Professor McDonald cited her favorite Ozu film as Floating Weeds, and examined several stylistic aspects of the film that depicted the filmmaker’s thematic distillation and visual economy, specifically: (1) the pausive function of the isolated, blue lantern shot after Komajuro’s departure (a ‘nothingness’ that signifies a great weight), and (2) the recurring shot of Komajuro looking at Oyoshi’s compact flower garden that reflects his desire to establish ‘roots’ with his family.
Professor Sato proposes that Ozu’s singular and idiosyncratic cinema resulted from the culturally indigenous ‘problem’ of visual confinement caused by character immobility when seated on tatami mats for which, he explains, Kenji Mizoguchi’s solution was to use fluid shots and opening shoji screens between rooms in order to create a sense of visual extension. Ozu’s solution – to use low camera angle – retains the correct perspective (and creates a flattering framing) of a seated human figure, an unavoidably recurring image in the presentation of a Japanese home environment that becomes distorted and awkward when shot from a high camera position. Citing the final family gathering scene in Tokyo Story, Sato further reinforces Ozu’s penchant for duplicated images (both characters and inanimate objects) and argues that his use of bar-styled seating does not reflect a deliberate attempt to show intrinsically Japanese settings (nor his fondness for sake bars) but rather, as an opportunity to create repeating patterns in the characters’ seating position. Lastly, Sato notes that Ozu’s depiction of avoided eye contact among his characters (except for dramatic moments) is a reflection of Japanese behavior.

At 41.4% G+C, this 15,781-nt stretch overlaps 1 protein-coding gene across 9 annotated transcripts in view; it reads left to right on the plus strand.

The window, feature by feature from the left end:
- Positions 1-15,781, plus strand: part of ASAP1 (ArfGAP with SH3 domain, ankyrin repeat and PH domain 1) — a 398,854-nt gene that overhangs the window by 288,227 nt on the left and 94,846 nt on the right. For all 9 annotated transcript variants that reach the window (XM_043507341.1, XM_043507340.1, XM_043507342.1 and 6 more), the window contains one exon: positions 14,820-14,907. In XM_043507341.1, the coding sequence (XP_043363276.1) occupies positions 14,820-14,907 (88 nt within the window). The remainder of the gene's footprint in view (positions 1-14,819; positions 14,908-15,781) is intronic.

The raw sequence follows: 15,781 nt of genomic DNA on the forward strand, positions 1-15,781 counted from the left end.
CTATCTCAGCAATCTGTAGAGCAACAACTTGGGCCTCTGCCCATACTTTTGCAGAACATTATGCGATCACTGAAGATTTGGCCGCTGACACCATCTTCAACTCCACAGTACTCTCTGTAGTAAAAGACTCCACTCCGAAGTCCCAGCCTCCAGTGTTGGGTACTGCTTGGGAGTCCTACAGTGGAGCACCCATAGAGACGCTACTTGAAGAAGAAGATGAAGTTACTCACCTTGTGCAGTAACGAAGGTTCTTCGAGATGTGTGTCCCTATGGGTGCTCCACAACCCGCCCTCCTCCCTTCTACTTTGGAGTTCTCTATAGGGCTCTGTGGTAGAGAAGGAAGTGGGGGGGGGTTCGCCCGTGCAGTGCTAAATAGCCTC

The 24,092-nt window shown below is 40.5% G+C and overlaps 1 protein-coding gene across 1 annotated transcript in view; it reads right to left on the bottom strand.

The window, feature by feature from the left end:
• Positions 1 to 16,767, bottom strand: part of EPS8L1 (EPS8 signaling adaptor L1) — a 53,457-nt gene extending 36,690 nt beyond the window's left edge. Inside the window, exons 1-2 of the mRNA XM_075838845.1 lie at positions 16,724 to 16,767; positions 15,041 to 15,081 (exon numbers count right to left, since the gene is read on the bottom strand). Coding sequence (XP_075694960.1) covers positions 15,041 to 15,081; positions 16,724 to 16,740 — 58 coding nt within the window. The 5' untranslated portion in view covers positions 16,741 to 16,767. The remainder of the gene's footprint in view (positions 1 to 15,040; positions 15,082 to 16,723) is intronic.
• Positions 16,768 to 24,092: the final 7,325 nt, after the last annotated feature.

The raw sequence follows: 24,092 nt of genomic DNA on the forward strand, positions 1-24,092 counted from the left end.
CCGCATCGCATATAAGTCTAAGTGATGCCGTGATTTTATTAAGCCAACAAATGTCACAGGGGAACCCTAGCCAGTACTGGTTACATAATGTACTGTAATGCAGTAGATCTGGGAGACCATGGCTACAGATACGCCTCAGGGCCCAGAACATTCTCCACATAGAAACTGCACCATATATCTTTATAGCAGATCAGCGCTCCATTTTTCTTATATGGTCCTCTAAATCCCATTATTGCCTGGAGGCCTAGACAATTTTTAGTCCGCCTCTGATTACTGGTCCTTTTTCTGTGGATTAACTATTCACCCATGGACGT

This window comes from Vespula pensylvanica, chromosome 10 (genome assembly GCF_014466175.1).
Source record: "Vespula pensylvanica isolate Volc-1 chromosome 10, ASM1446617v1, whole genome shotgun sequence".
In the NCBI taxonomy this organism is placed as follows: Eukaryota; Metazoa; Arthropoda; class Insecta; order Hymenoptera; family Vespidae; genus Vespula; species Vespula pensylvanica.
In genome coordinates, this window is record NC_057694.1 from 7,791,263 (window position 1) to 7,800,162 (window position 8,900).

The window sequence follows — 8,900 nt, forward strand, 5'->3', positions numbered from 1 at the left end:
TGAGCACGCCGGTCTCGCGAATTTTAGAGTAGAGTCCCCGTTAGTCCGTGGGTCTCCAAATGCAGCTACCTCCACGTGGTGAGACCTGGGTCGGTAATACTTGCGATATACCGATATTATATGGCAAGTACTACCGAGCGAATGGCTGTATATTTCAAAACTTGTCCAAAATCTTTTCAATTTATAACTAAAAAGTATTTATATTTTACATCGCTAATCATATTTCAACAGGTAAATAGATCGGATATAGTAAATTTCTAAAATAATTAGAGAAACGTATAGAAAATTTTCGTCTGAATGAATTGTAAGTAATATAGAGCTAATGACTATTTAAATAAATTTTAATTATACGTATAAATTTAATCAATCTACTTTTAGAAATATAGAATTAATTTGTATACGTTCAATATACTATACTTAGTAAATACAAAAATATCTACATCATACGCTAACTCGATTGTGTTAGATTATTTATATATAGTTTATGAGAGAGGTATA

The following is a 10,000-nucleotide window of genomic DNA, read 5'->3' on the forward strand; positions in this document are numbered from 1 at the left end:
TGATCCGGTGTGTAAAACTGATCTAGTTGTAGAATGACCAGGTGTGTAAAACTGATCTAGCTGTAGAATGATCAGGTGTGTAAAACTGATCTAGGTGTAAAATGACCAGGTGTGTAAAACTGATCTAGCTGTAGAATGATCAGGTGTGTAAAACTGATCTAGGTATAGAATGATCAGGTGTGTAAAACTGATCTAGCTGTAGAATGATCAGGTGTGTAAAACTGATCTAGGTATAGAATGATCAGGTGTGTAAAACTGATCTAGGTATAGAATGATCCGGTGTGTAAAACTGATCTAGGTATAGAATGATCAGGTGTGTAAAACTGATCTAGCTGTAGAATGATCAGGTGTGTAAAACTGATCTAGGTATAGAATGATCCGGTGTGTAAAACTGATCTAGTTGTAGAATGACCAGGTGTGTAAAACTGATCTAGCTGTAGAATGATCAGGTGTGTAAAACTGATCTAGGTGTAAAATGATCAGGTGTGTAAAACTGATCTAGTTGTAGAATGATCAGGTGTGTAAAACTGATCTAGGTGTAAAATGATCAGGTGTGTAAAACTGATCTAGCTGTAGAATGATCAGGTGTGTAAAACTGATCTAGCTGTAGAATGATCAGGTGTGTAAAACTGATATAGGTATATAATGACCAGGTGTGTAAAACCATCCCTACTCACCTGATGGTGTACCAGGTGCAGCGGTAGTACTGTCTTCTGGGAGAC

Professor Yoshimoto deconstructs Ozu’s postwar film, Late Spring – a film that has received some criticism for its elision of the austerity and depressed economic conditions of Japanese life under U.S. occupation in order to illustrate that Ozu repeatedly and effectively subverts and circumvents censorship in order to comment on contemporary life. One example cited is a conversation on the correct spelling of economist Friedrich List’s name that is otherwise homonymous to composer Franz Liszt’s surname that, as Yoshimoto proposes, alludes to the interrelation between culture and economy in postwar Japan. Yoshimoto further cites anomalous, visual cues that Ozu intersperses throughout the film in order to convey Allied presence in the country (through a poster for a gallery exhibition) as well as references to other members of the Axis nations (Germany and Italy) in order to illustrate that Ozu was, in fact, chronicling the condition of the times, albeit through inferential – but blatantly and explicitly – ‘coded’ images.
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